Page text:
According to authorities, Paramus New Jersey police got a call about a bomb threat at the shopping center around 6:15 p.m.
Police rushed to the Paramus NJ mall and conducted a search. However, the search turned up no threat whatsoever. After an exhaustive search of the mall and surrounding area, it was determined that there was nothing suspicious at the mall.
While law enforcement investigated the bomb threat, the Garden State Plaza mall was shut down for approximately three hours.
Just one half-hour before police received the call about the Garden State Plaza mall bomb threat, the Lawrence Police Department got a call about a similar bomb threat at the Quaker Bridge Mall in Lawrence, NJ.
According to the Mercer County Prosecutor’s Office, the bomb threat in Lawrence New Jersey was also a swatting incident. Lawrence police used a K-9 unit to search for a bomb in the Quaker Bridge Mall. After a lengthy search, police determined that there was no actual threat.
The two reported bomb threats are just the latest swatting incidents in New Jersey. According to officials, a number of police departments throughout the state have been sent to investigate public places after receiving fake threats of explosives and other dangers in recent days.
Many of these incidents have alarmed police because they involved threats to schools and businesses. Swatting attempts typically target public areas because the offenders want to provoke a large police response. The criminal acts are referred to as “swatting” incidents because they usually result in a response by heavily armed tactical teams, also known as SWAT teams.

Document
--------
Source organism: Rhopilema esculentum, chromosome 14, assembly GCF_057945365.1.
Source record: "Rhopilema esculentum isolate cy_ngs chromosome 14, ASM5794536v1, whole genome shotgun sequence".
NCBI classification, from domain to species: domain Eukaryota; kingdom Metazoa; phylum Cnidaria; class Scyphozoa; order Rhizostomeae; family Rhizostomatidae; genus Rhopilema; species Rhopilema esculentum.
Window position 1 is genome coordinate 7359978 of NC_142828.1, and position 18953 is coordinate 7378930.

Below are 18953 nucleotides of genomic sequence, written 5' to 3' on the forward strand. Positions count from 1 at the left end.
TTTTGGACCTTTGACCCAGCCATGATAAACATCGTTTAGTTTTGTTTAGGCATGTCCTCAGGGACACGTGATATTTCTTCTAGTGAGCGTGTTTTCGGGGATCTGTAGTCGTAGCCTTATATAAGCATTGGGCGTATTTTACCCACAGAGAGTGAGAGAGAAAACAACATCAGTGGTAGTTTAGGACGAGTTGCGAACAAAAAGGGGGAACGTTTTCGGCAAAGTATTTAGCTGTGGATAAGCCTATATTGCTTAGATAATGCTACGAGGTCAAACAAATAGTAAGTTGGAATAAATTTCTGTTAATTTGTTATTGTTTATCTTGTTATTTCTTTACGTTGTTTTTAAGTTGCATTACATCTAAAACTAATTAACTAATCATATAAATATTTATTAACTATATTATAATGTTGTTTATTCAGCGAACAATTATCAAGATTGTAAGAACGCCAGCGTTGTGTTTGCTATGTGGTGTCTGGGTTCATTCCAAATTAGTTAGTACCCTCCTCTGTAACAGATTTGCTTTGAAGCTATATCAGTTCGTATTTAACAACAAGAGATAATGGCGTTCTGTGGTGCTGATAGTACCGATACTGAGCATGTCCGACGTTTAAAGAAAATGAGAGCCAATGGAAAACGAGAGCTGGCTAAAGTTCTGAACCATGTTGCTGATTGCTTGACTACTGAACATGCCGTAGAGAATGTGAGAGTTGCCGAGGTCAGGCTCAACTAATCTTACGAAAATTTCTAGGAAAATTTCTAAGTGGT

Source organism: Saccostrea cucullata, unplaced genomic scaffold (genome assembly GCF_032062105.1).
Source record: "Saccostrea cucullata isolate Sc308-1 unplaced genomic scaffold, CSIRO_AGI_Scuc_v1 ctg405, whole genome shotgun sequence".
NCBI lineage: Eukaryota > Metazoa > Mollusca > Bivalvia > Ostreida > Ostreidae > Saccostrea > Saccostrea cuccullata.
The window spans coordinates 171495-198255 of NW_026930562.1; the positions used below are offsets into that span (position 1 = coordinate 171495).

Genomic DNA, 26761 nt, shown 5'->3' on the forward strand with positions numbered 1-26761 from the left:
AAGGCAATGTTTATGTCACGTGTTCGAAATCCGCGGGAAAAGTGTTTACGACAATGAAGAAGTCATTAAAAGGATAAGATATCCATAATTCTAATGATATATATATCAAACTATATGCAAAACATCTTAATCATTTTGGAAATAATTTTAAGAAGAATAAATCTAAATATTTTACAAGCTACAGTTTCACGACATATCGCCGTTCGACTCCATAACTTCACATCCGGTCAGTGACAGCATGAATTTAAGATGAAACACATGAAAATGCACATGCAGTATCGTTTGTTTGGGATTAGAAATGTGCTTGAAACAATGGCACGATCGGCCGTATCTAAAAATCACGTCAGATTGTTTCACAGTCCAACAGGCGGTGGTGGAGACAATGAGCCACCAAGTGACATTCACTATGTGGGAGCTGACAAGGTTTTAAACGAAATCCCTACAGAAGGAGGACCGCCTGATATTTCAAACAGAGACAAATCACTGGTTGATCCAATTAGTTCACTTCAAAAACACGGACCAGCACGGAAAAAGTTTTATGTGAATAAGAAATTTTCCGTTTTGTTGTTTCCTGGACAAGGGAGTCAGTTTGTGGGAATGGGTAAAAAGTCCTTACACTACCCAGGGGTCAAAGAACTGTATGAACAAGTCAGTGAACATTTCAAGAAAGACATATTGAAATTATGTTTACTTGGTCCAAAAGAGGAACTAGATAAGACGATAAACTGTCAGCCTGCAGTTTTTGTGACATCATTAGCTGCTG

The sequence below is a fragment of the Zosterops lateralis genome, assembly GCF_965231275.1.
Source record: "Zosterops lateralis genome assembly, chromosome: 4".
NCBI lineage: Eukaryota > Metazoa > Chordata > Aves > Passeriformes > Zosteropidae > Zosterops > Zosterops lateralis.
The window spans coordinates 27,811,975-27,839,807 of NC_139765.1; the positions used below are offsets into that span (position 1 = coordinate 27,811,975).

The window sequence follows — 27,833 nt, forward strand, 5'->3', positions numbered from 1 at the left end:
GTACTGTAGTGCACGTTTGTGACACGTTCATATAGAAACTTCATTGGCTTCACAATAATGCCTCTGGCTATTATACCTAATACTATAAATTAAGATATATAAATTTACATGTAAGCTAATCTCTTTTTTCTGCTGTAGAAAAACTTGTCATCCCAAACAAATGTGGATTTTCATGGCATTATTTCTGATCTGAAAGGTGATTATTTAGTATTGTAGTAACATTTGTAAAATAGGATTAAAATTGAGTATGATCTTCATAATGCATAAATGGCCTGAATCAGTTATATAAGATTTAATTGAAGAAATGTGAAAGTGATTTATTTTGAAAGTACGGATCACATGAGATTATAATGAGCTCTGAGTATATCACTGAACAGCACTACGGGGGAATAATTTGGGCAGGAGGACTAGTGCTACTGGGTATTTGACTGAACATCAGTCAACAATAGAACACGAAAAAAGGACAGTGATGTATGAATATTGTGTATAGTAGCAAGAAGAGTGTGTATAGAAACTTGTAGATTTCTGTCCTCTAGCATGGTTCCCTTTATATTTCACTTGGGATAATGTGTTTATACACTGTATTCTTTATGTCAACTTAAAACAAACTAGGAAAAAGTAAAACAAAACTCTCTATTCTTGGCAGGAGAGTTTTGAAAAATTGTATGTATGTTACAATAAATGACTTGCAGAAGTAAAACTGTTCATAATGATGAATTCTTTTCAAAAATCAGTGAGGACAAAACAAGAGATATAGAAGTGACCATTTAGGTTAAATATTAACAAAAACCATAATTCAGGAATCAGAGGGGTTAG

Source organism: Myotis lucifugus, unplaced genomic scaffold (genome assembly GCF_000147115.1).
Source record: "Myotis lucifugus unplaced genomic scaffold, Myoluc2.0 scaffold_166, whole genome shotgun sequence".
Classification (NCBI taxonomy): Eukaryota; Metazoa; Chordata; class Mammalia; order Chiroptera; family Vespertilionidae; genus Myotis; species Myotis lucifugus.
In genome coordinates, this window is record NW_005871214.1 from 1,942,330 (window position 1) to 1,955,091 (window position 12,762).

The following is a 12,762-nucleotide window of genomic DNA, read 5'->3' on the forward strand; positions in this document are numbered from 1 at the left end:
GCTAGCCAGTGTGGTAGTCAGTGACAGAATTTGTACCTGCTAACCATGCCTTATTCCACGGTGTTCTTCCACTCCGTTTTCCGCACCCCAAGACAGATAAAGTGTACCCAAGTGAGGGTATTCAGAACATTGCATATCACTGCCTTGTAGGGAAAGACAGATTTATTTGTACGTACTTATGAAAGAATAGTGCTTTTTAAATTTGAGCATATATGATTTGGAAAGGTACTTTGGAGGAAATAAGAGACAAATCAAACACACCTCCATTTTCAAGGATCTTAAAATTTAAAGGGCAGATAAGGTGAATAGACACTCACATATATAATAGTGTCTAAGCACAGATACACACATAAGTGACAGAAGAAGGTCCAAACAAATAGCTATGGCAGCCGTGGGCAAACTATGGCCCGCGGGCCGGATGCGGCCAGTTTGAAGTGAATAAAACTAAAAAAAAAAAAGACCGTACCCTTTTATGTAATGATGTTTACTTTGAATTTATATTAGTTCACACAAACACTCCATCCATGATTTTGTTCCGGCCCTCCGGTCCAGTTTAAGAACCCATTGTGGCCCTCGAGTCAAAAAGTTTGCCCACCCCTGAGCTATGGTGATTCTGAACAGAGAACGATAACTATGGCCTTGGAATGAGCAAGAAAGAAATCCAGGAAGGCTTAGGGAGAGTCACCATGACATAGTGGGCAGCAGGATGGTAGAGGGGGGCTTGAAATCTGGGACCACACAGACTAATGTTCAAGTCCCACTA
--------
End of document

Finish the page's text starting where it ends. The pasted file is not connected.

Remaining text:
One of the recent swatting incidents involved a frightening threat against a middle school in Ridgewood, New Jersey. Thankfully, the threat against George Washington Middle School turned out to be false. Nonetheless, parents and students were alarmed by the threat. Additionally, the school had to be locked down for several hours while local police investigated.
Another recent swatting incident resulted in police investigating a report of armed men storming University Medical Center in Princeton, NJ.
If the offenders in any of these cases are eventually identified and captured, they could face serious criminal charges for terroristic threats. As set forth by N.J.S.A. 2C:12-3, anyone who attempts to terrorize another person or cause evacuation of a building can be charged with a third degree criminal offense and be sentenced to 3-5 years in NJ State Prison upon conviction.
For more information, go to the NJ.com article entitled “Fake Bomb Threats Reported at Malls in Lawrence, Paramus.”